• Self-Presentation
    • Differentiate between Front Stage Self and Back Stage Self...aka?
      • give examples
    • Hint: Think of social interaction as a theatrical performance 

  • aka "Dramaturgical Approach"
  • Front Stage 
    • region where actors are performing in front of an audience
      • Ex: doctor's office waiting room, front of house at your favorite restaurant
  • Back Stage 
    • Region where actors are regroup, rehearsing, rejuvenating
    • the audience is prohibited from this region 
      • Ex: Doctor's private office, kitchen of your favorite restaurant


Define Secondary Socialization

  • includes a wide variety of agents
  • those are influential, but not nearly as much as primary socialization. 
  • Ex: peer groups, education, mass media, religion, etc.


  • Verbal vs. Non-verbal communication
    • Describe NON-VERBAL communication
      • What is a unique form of non-verbal communication?

Eye contact, gestures, body language, etc. 

  • Tone of Voice is non-verbal
    • even though it IS part of speaking


  • Social Thinking
    • Attributional processes
      • DIspositional attributions

  • deal with explaining behavior as a function of an individual’s personality, or disposition


Game Theory

  • Game Types
    • Describe a ONE-SHOT Game

The stakes are HIGH!

...but carry NO further repercussions 


Social Groups

  • Group Size
    • Describe a Triad
      • How does it compare to a dyad in stability?
      • How are disputes resolved?
      • How likely is it to survive?

  • Addition of one person adds stability
  • disputes often mediated by the third member
  • more likely to survive
    • even if it must become a dyad to do so


Agents of Socialization/Government/What effect does party affiliation have?

Party affiliation is likely a factor of socialization during childhood and adolescence. Most people share their parent's party ID and rarely  deviate from it


  • Discrimination
    • Compare Feminist Theory vs Feminism


  • is a MOVEMENT

Feminist Theory

  • Is an area of STUDY
  • explores psychological explanations for the:
    • discrimination
    • inequality
    • objectification

experienced by women due to their gender 


  • Social Perception Bias
    • Describe Stereotyping
      • What are the MCATs 2 most prominent types of stereotyping?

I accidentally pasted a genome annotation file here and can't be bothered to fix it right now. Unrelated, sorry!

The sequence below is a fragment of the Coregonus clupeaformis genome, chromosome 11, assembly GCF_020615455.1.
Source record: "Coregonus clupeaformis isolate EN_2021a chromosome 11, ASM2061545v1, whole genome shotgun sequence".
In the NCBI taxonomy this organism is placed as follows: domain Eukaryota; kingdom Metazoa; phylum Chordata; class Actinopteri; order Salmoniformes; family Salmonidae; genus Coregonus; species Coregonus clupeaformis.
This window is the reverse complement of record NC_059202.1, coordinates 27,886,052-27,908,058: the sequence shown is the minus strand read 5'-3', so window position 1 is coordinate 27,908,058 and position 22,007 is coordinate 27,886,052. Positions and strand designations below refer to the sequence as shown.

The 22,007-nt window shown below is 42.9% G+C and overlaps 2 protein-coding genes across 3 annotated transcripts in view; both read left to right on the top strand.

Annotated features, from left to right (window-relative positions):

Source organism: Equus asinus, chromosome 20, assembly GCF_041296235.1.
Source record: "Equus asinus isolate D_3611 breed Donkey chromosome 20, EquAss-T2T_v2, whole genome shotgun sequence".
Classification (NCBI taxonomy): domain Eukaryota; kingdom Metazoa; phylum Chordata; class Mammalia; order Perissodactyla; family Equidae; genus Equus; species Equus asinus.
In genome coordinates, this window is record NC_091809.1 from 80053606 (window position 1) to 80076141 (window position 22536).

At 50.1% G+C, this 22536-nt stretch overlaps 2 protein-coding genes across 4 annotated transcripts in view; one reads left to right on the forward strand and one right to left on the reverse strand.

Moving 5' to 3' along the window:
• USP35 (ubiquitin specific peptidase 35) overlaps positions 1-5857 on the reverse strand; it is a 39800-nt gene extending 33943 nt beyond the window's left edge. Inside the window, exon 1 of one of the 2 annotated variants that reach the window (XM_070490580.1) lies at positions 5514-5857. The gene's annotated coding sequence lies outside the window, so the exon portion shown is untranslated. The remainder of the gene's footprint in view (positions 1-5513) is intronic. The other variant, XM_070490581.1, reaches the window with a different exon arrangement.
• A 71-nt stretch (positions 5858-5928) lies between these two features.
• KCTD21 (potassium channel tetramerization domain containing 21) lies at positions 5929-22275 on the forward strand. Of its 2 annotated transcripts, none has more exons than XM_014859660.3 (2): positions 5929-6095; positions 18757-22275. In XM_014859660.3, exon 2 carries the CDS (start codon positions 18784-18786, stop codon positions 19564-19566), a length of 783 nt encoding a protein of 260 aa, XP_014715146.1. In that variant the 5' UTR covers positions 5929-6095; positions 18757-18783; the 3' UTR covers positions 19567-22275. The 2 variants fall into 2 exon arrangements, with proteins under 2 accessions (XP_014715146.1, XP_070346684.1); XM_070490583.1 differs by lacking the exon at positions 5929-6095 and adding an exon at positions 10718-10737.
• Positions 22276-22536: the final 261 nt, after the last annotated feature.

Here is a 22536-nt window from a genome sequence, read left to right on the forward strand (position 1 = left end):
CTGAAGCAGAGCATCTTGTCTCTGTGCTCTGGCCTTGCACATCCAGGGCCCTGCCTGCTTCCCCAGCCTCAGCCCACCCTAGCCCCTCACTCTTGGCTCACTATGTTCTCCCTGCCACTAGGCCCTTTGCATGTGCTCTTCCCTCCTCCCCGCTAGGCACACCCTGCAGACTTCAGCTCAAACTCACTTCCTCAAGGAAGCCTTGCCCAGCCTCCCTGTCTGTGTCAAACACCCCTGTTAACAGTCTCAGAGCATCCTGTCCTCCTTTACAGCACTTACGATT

• involves establishing overgeneralized beliefs and expectations of a given group that may or may not match reality
  • Racial & Gender stereotypes are most prominent stereotypes for MCAT


Game Theory

  • Classic Games
    • What is the "Prisoner Dilemma?"
      • Describe the classic example
      • What are the options both prisoners have?
      • How are the interests of the 2 prisoners best served? 

Is of a game where 2 individuals might not cooperate even if doing so would serve BOTH of their (own personal) interests


  • Involves two prisoners who are isolated from one another
  • The authorities do not have sufficient evidence to convict BOTH of the most serious charge, and they plan to charge each with lesser charges

Each prisoner is given the opportunity to:

  1. BETRAY the other, by:
    • offering testimony, or
  2. COOPERATE with each other
    • by remaining silent
  • If the BOTH betray EACH OTHER:
    • Each of them will be charged with the more serious crime and will spend more time in jail
  • If ONE prisoner betrays the OTHER:
    • then s/he will be set free
    • while the other will serve even more time in jail
    • Both will be charged with the lesser crime and both will spend significantly LESS time in jail
  • While betrayal might lead to reward for one individual, it could also lead to a MORE SEVERE punishment if both individuals betrayed the other...

***and each individual would LIKELY BETRAY THE OTHER in pursuit of their own self-interest***


Ultimately, the interests of BOTH would be BEST served by remaining united in their silence